It is best to have a container with a handle so it can easily be moved one-handed. This allows students to do homework in different locations around the home, as needed. Establish a specific location on a shelf, desk, or in a cabinet to store the supplies at the end of the day. These designated locations help everyone keep things in order because everyone will know where things belong. Supplies Needed:
* Front pocket of a book bag OR a pencil case.
* Bucket or basket for household school supplies (chances are very good you already have the perfect container somewhere in your house).
* Standard supplies. (Back-to-school season is a great time to take advantage of deep discounts and stock up on the standard supplies, but don’t overbuy.. then you create another organizational nightmare for yourself!).
Paper management is one of the most frustrating elements of school organization! Students are often required to have separate folders and notebooks for each of their classes. The average student has 12-16 different folders and notebooks they are expected to manage. That would be like us trying to keep track of 12-16 different e-mail inboxes each day!
The traditional practice of maintaining several different folders and notebooks also violates the Silverware Sorter Theory because items become inaccessible. Since folders and notebooks look alike when sandwiched in the locker or book bag, students commonly bring the wrong materials to class, or home for homework. With so many supplies, it is easy for them to leave a folder or notebook at home…along with a completed assignment. The sheer volume of "stuff" sends students into a downward spiral of missing supplies and assignments, which then leads to poor grades.
To resolve this problem, students should keep only ONE binder for ALL classes. Believe it or not, they can trim a stack of 8 folders and 8 notebooks down into one 1-inch binder. Simply replace two-pocket folders with plastic folders inserted into the binder. Swap out spiral notebooks with loose-leaf notebook paper, using folders as subject dividers.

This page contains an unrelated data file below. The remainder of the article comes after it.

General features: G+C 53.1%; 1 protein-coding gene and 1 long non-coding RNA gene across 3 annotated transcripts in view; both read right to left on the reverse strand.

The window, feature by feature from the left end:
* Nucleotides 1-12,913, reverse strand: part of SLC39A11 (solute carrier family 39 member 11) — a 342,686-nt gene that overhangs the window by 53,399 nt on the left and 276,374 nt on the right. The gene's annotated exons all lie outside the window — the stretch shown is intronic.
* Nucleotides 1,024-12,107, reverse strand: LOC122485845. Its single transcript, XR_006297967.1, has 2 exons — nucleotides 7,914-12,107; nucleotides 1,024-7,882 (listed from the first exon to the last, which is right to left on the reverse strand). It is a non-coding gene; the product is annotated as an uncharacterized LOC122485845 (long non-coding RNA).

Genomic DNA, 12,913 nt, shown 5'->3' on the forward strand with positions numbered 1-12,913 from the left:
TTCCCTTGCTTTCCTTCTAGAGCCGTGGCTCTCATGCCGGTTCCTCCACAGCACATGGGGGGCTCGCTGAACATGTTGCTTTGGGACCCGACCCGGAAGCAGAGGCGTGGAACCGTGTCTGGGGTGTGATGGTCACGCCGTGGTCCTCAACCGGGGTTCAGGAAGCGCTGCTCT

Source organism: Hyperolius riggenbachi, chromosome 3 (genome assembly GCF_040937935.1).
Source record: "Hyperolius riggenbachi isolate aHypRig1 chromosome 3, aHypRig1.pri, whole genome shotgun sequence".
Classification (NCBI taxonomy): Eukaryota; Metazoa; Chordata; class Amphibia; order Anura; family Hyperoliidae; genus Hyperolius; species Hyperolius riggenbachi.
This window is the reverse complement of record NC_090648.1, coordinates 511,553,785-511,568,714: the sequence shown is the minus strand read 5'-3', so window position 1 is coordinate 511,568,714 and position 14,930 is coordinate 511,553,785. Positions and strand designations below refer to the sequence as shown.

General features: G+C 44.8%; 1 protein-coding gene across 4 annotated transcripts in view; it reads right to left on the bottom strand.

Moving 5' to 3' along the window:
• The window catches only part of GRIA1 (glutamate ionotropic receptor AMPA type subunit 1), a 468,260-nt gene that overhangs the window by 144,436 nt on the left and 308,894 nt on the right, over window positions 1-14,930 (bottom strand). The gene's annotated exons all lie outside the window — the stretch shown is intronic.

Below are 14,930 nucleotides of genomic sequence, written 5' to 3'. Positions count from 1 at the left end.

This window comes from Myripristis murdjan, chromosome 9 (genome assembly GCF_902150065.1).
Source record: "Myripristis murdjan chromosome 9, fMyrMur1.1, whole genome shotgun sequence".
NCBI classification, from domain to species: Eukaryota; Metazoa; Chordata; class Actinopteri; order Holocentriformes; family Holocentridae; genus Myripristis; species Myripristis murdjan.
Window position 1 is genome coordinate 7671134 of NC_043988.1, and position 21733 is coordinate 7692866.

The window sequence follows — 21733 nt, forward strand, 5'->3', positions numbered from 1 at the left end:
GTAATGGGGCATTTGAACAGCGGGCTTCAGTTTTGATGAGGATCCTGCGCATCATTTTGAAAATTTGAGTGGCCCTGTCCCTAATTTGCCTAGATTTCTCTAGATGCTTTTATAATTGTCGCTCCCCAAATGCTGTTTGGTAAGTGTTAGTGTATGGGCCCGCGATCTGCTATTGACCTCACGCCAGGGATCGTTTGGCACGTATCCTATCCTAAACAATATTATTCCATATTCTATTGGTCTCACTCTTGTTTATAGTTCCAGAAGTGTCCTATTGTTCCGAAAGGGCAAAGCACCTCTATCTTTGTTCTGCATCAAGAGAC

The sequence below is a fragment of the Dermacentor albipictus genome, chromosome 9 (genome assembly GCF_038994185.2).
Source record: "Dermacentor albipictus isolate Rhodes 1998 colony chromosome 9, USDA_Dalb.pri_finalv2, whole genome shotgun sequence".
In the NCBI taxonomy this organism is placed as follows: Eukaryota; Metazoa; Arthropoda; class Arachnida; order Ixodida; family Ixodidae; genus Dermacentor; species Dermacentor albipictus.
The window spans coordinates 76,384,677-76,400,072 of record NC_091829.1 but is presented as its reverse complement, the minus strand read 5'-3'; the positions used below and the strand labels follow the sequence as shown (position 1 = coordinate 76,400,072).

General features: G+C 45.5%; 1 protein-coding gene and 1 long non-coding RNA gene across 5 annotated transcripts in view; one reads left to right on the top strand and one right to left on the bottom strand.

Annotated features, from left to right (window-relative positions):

To keep the binder manageable, establish a Paper Station at home. The Paper Station is a specific location to file graded papers, old notes, and other materials that will be helpful resources for unit tests and final exams, but do not need to be hauled around on a daily basis. The Paper Station can be updated during your weekly meeting on Sunday.
Note: Students who see only one teacher throughout the day (typically K-4 students) only need one folder to go back-and-forth from school to home every day.
Finally, another very important paper-management system is a routine called "Take Two." Students take the first two minutes of their homework time each evening to clean trash out of the book bag and organize papers in the binder.
* 1-inch binder.
* Plastic binder folders, one for each class.
* Loose-leaf notebook paper.
* Box or crate to leave at home for the Paper Station.
Use these tips to establish a few systems for yourself this back-to-school season. Then, when you are in the store and you see a beautiful display of new-fangled school supplies, you can trust that it is your systems, not your stuff, that keep you and your children organized!